By Karl Diestelkamp
“How was your trip to Nigeria?” I respond, “Terrific!” Twenty-eight days packed to the gills with preaching, teaching, answering Bible questions, talking and traveling in seven different Nigerian states, and meeting with hundreds of brethren and scores of faithful gospel preachers — what more could a preacher ask for?
It was my privilege to travel with my father, Leslie, and to work closely with him for four full weeks-a first for both of us in my thirty years of preaching. All who know him know of his great love for Nigeria and everywhere we went it was obvious that he is deeply loved and “esteemed very highly for his work’s sake.” Nearly everywhere we went someone would say, “I was baptized in 1959 (or some other date) when you were preaching on the street in _________,” or, “I was in your Bible training course in Lagos in 19___,” etc. Many stated that it was Leslie Diestelkamp who had brought the gospel to the western and midwestern regions of Nigeria. Others commented that he was the one who taught them to make the proper applications of Bible authority in the work and organization of the church. We thank God that seed sown has brought forth so much good fruit.
We determined to encourage, uplift and strengthen brethren and warn concerning various false doctrines. The excellent reception, for the most part, of our teaching and the strong support given brought added joy. In warning of the evils of “social drinking, ” it was encouraging to find widespread opposition to the practice. The few who “raised questions” on the subject made no substantial defense. We handed out nearly 500 tracts on “Social Drinking” that I had prepared especially for the trip.
We warned about the “Crossroads heresy” and the promise of some to take it to Nigeria in 1986, again distributing booklets documenting the dangers. There were numerous questions relating to premillennialism and one face-to-face confrontation with one false teacher on this topic. His carnal outburst was enough to demonstrate the futility of his position. We taught on the need for Bible authority in the work and organization of the church, showing the unscripturalness of “sponsoring churches” and church support of human institutions such as Nigerian Christian College and Nigerian Christian Hospital. At this point we also exposed World Bible School (WBS) which is simply an American devised missionary society by another name. Yet, WBS “team members” visiting Nigeria do not tell Nigerians what WBS really is. Unscriptural activity in Nigeria (like in America) is far from dead, manifesting itself in institutionalism, the social gospel, and inter-congregational combines.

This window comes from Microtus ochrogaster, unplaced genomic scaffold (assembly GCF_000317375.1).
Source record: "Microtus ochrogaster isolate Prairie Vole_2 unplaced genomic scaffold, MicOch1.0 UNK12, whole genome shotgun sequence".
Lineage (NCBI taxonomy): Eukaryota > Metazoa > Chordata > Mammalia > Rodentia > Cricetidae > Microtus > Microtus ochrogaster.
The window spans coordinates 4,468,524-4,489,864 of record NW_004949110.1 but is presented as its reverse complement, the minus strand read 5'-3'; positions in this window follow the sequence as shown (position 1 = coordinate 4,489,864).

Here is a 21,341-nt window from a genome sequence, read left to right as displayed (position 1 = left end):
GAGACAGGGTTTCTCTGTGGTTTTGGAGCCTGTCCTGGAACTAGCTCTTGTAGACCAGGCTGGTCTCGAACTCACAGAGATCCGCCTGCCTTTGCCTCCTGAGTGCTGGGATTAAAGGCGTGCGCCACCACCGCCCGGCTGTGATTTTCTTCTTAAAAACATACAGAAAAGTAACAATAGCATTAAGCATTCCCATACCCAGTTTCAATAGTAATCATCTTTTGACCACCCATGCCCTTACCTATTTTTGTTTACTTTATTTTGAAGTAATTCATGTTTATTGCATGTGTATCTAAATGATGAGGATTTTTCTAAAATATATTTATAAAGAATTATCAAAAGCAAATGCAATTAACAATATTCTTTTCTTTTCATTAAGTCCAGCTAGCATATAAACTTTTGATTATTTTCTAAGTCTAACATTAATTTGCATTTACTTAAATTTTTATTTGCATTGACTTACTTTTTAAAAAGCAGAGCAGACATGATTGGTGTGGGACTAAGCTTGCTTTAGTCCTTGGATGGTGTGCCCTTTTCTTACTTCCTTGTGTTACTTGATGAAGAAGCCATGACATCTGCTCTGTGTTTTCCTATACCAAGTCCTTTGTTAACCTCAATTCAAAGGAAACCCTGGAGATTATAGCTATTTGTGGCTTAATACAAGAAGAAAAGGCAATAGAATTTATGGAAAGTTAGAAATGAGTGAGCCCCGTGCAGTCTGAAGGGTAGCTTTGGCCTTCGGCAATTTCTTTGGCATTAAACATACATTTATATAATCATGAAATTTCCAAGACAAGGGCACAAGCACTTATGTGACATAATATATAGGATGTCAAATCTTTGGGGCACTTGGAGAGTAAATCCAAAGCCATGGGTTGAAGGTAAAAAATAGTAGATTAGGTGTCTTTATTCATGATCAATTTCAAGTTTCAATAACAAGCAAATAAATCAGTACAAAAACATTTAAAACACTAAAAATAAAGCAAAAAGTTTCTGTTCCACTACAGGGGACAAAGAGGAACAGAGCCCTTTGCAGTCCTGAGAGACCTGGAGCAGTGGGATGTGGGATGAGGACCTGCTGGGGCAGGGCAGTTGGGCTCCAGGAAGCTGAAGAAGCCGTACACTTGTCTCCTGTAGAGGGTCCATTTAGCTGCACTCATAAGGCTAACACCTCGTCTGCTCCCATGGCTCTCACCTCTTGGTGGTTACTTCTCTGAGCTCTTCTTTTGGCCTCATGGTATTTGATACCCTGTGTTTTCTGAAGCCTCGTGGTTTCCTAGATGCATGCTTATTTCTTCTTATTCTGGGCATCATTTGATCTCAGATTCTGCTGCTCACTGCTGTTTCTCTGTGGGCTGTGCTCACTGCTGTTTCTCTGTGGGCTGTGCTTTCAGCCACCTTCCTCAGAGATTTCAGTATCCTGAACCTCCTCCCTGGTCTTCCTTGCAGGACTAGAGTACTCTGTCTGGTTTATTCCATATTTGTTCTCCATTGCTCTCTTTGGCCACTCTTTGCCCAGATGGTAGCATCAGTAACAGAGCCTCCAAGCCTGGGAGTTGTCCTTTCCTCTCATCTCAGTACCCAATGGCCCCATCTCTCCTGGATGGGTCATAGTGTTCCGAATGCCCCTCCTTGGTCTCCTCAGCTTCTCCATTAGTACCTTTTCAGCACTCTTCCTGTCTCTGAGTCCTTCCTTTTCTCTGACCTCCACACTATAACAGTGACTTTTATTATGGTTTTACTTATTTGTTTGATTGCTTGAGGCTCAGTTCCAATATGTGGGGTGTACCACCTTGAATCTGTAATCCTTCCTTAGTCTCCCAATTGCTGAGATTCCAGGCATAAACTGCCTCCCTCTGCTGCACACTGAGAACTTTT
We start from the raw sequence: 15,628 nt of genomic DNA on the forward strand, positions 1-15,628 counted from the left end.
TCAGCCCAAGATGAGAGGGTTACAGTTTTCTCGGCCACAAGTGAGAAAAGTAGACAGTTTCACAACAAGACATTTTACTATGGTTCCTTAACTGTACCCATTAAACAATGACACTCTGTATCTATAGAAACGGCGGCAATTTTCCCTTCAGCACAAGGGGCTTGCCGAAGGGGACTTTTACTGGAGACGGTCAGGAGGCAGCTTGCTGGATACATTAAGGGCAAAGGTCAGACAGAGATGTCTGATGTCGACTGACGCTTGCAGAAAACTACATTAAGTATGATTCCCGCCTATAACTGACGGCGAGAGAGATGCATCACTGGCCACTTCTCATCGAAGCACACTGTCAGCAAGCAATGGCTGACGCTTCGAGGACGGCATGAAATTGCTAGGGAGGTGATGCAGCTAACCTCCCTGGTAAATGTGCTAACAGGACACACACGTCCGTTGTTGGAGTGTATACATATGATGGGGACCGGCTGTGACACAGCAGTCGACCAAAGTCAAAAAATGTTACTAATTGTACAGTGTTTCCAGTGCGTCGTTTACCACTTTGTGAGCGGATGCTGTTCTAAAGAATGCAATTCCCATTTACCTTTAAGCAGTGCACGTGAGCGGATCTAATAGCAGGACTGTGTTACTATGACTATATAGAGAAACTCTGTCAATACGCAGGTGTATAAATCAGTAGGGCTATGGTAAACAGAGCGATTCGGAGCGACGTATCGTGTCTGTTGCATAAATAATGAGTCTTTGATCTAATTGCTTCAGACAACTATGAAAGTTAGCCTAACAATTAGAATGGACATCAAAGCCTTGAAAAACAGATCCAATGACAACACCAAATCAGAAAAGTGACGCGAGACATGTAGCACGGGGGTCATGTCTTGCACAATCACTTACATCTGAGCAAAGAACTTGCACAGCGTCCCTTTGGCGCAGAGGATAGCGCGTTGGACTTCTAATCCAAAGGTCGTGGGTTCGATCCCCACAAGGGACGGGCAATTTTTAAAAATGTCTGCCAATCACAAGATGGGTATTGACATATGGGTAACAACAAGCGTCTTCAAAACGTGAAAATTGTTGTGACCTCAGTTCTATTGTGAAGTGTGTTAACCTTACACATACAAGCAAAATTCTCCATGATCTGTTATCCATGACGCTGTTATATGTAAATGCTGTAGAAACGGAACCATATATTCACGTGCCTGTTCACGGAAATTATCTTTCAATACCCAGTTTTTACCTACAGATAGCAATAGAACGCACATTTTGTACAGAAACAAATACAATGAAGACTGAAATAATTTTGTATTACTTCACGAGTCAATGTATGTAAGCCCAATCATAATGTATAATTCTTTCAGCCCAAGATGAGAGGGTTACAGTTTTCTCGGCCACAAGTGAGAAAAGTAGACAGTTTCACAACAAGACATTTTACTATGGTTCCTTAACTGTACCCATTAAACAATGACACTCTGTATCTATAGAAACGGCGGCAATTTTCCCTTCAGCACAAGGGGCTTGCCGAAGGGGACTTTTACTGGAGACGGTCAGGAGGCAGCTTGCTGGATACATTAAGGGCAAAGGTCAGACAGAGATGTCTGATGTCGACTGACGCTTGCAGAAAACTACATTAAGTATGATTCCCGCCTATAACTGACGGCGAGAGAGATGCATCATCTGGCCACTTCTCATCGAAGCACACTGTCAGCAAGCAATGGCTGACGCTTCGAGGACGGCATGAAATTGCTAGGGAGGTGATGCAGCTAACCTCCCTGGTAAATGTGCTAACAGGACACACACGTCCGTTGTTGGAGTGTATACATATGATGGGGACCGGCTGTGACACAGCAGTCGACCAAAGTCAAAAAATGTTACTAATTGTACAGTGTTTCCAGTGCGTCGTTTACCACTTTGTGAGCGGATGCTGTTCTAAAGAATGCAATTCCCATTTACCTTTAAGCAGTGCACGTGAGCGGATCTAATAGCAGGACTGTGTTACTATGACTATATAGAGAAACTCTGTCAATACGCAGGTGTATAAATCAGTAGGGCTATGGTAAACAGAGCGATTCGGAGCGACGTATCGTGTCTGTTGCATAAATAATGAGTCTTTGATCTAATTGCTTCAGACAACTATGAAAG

Another false doctrine exposed was the contention of a few that the only d4scriptural time” to observe the Lord’s supper is in the evening on the first day of the week.
I was greatly impressed with: the strength of so many, laboring so diligently, under conditions we would consider great handicaps; the large number of faithful preachers many of whom are struggling to support themselves (some of the strongest, most able and experienced preachers, in some of the most difficult places, facing some of the greatest opposition, must “make tents” in order to supplement or provide support for their families); the many zealous “young” preachers who are going everywhere preaching the word; the great number of faithful women and the presence of so many children in most assemblies; the increased number of churches able to partially or fully support their own preachers and some even supporting others elsewhere; the enthusiasm Nigerian Christians have for the work, and the worship of God; and last but not least, their determination to plant the gospel seed in new areas of the country and the establishment of new churches. The future looks good!
Starvation conditions found in other parts of Africa have not reached Nigeria, but there is stiff much hardship and deep poverty, and the drought is hurting some food production and supplies. Inflation is seen in every aspect of Nigerian life and though there is visibly more money, it buys less. There has been improvement in major roads, but small roads and city side streets are worse than ten years ago. City traffic is indescribable. More churches have secured their own meeting places, yet some are still forced to meet in cramped quarters and poor locations. Song books are needed in many places. Numerous preachers and teachers are in need of selected basic study materials, books and literature, but can not buy them since there is no way to exchange their, Nira for Dollars.
I am thankful to have had the opportunity to preach again in Nigeria and trust that only good, and no harm at all, will result. I thank those here in the U.S. who made my participation possible and thank God that we are both back safe and well, and that we found our loved ones well at home.
Guardian of Truth XXIX: 11, p. 335
June 6, 1985